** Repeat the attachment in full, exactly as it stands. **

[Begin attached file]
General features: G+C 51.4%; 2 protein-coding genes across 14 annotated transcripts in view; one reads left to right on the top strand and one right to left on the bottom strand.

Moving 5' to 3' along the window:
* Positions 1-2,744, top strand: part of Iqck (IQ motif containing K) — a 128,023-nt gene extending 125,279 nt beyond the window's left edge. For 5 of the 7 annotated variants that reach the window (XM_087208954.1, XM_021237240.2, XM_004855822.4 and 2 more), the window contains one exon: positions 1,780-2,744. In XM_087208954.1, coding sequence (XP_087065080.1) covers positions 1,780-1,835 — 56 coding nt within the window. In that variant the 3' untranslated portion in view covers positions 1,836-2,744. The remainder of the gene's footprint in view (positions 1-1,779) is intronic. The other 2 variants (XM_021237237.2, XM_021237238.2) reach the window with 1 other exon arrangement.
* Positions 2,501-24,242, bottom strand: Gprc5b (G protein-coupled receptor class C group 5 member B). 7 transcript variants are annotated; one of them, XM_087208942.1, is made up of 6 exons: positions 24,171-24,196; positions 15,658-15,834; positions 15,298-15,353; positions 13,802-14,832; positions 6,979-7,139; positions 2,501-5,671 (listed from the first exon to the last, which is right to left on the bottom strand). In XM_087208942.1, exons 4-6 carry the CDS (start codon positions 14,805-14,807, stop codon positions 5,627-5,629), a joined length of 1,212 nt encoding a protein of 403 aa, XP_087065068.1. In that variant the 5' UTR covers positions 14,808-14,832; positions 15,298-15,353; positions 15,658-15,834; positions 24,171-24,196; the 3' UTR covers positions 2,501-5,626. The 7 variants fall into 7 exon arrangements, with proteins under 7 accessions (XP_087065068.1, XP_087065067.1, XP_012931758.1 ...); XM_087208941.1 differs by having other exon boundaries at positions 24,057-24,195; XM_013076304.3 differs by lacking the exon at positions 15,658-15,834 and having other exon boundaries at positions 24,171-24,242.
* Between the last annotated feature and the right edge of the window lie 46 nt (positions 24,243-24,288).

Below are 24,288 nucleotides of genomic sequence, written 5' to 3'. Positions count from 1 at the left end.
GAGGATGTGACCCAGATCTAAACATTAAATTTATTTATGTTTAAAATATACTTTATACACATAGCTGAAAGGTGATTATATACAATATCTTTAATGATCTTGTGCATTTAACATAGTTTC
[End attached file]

General features: G+C 51.4%; 2 protein-coding genes across 14 annotated transcripts in view; one reads left to right on the top strand and one right to left on the bottom strand.

Moving 5' to 3' along the window:
* Positions 1-2,744, top strand: part of Iqck (IQ motif containing K) — a 128,023-nt gene extending 125,279 nt beyond the window's left edge. For 5 of the 7 annotated variants that reach the window (XM_087208954.1, XM_021237240.2, XM_004855822.4 and 2 more), the window contains one exon: positions 1,780-2,744. In XM_087208954.1, coding sequence (XP_087065080.1) covers positions 1,780-1,835 — 56 coding nt within the window. In that variant the 3' untranslated portion in view covers positions 1,836-2,744. The remainder of the gene's footprint in view (positions 1-1,779) is intronic. The other 2 variants (XM_021237237.2, XM_021237238.2) reach the window with 1 other exon arrangement.
* Positions 2,501-24,242, bottom strand: Gprc5b (G protein-coupled receptor class C group 5 member B). 7 transcript variants are annotated; one of them, XM_087208942.1, is made up of 6 exons: positions 24,171-24,196; positions 15,658-15,834; positions 15,298-15,353; positions 13,802-14,832; positions 6,979-7,139; positions 2,501-5,671 (listed from the first exon to the last, which is right to left on the bottom strand). In XM_087208942.1, exons 4-6 carry the CDS (start codon positions 14,805-14,807, stop codon positions 5,627-5,629), a joined length of 1,212 nt encoding a protein of 403 aa, XP_087065068.1. In that variant the 5' UTR covers positions 14,808-14,832; positions 15,298-15,353; positions 15,658-15,834; positions 24,171-24,196; the 3' UTR covers positions 2,501-5,626. The 7 variants fall into 7 exon arrangements, with proteins under 7 accessions (XP_087065068.1, XP_087065067.1, XP_012931758.1 ...); XM_087208941.1 differs by having other exon boundaries at positions 24,057-24,195; XM_013076304.3 differs by lacking the exon at positions 15,658-15,834 and having other exon boundaries at positions 24,171-24,242.
* Between the last annotated feature and the right edge of the window lie 46 nt (positions 24,243-24,288).

Below are 24,288 nucleotides of genomic sequence, written 5' to 3'. Positions count from 1 at the left end.
GAGGATGTGACCCAGATCTAAACATTAAATTTATTTATGTTTAAAATATACTTTATACACATAGCTGAAAGGTGATTATATACAATATCTTTAATGATCTTGTGCATTTAACATAGTTTC